I want to acknowledge the boldness, heroism and humility exhibited by the US veterans, both men and women, and including Tulsi Gabbard — a warrior and congresswoman. In solidarity, they joined the Native Americans and many others at Standing Rock. They are truly warriors and leaders. I practice the Vaisnava/Krishna tradition. And these vets, and indeed all who have gathered at Standing Rock, are for me paragons of my tradition. Three reasons:
1- There’s a Krishna prayer that “one should think of themselves as straw on the street, be more tolerant than a tree, devoid of false ego, and ready to offer all respects to others.” That’s what I see happening in these photos of the vets.
2 – In my tradition, it’s also explained that you should leave a place cleaner than you found it. So rather than thinking ‘I didn’t make this mess. It’s not my problem’ one should think ‘Ok, there’s a mess here. I didn’t make it, but I take the responsibility to clean it up.’ So these vets are ready to do whatever they can to bring about healing in our nation, even to humbly submit themselves before others. This is courage.
3 – Finally, the Native American elders said their gathering was not a protest, but rather a gathering for prayer to protect the river and the land. This is in keeping with the long spiritual history of India. At Standing Rock I see the spirit of Kumbh Mela, a pilgrimage held every twelve years, by sacred rivers, welcoming all people everywhere to attend. The Kumbh Mela has been going on since time immemorial. The event takes place in northern India in January, the coldest time of the year.
There, and at many other events, people have gathered in large numbers for prayer, chanting the sacred names of God for the benefit of all and the protection of Mother Earth. These gatherings also give the attendees a chance to perform austerities in the form of fasting, bathing in the river’s frigid water, facing a harsh climate, and sleeping on the earth rather than in a soft bed. I’m sure those who have gathered at Standing Rock know what I’m talking about.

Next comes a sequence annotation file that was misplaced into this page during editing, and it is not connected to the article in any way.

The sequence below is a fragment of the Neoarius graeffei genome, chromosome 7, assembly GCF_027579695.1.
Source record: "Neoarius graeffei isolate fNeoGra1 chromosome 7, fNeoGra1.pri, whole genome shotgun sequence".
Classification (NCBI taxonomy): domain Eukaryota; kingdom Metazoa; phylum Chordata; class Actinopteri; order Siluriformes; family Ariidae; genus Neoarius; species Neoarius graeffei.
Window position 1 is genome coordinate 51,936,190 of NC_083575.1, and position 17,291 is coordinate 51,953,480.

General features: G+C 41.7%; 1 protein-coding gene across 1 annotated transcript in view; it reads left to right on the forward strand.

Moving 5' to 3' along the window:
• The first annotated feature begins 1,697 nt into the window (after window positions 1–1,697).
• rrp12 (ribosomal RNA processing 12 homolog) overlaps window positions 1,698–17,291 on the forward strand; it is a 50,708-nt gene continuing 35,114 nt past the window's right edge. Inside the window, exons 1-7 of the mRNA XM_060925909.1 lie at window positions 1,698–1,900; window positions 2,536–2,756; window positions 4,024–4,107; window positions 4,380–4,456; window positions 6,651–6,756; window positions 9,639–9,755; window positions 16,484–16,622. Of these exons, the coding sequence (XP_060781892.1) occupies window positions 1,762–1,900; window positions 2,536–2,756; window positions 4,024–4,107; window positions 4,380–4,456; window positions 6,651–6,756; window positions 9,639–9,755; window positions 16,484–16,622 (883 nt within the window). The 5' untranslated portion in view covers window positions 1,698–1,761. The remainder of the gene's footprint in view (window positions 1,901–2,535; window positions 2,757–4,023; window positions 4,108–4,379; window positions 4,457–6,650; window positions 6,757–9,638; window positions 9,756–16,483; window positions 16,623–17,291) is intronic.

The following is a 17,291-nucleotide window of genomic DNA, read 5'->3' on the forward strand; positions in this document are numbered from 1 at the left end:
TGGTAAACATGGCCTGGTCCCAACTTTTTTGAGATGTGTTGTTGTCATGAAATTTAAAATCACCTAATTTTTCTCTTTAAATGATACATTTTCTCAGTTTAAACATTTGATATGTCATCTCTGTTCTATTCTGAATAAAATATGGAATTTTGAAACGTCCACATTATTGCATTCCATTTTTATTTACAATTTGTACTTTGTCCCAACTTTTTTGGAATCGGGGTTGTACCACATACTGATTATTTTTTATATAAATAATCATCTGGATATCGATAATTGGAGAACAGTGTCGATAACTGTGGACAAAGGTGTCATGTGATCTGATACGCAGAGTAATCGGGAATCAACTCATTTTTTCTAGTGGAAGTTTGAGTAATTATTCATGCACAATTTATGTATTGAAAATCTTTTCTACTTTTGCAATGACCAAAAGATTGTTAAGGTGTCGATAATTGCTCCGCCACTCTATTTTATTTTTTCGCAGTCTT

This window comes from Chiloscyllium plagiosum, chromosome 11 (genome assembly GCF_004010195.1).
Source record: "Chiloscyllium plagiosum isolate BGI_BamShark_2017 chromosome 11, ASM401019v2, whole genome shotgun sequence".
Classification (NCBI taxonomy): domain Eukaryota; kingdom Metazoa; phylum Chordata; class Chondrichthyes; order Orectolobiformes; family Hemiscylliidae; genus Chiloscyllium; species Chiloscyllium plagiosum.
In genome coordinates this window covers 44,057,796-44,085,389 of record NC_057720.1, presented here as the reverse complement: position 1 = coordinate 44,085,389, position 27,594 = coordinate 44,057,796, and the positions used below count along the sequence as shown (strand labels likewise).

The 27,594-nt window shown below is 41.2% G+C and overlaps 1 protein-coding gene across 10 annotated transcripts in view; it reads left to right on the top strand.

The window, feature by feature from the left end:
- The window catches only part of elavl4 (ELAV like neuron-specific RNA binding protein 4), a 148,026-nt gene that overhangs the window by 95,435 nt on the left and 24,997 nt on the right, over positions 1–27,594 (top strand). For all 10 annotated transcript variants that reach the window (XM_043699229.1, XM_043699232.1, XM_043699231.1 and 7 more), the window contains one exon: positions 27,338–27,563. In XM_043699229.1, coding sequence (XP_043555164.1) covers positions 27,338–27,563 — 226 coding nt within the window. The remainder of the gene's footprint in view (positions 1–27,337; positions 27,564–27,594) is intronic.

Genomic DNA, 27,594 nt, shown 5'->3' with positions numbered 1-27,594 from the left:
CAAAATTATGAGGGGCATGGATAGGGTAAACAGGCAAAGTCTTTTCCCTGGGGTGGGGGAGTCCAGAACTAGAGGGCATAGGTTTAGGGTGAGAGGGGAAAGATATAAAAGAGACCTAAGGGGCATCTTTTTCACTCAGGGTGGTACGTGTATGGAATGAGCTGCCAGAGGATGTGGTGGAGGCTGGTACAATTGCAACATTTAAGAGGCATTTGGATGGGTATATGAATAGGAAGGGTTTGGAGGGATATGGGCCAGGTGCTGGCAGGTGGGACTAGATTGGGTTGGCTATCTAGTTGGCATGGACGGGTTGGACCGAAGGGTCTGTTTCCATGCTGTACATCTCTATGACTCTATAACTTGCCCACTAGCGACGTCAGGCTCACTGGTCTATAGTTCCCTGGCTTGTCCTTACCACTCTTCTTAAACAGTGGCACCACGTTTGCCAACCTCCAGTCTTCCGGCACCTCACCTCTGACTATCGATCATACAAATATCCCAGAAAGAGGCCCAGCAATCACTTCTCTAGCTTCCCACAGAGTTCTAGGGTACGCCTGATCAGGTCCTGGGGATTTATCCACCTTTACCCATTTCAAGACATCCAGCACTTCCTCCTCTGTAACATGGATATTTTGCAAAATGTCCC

America, and the world, sorely needs these types of examples more than ever. But warriors have to be leaders and courageous and generous, all at the same time. It’s not easy. The responsibilities of a warrior/leader are brought in sharp focus in the ancient epic Mahabharata. I think Mahabharata is one of the most valuable stories for healing and for seekers of spiritual wisdom in our time.
The story is about five warrior brothers – the Pandavas – struggling to stand up to tyranny and at the same time keep their humanity. There’s a monumental battle that takes place. One of the most important things for them is to abide in the Dharma, to live with integrity. They strive to live in the courage, justice and humility that is required of them.
But just like the rift in our nation, the Pandavas don’t always see eye to eye. They have their contentious moments, but they work through it. This is the very task set before us today. In closing, I humbly request of those who are organizing various events to include prayer, chants, and sacred ceremony as a show of unity among all spiritual traditions. Mitakuye Oyasin.
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Sankirtana Das (ACBSP) has been on a journey with Mahabharata for over three decades; first offering it as a full-length drama and later as sacred storytelling and more recently in a ‘fast-paced, cinematic’ book. For more on his award-winning rendering of the epic see www.Mahabharata-Project.com
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Gunarnava Sitaram Das for ISKCON Sacramento
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Archbishop Eric Escala, Continuing Anglican Church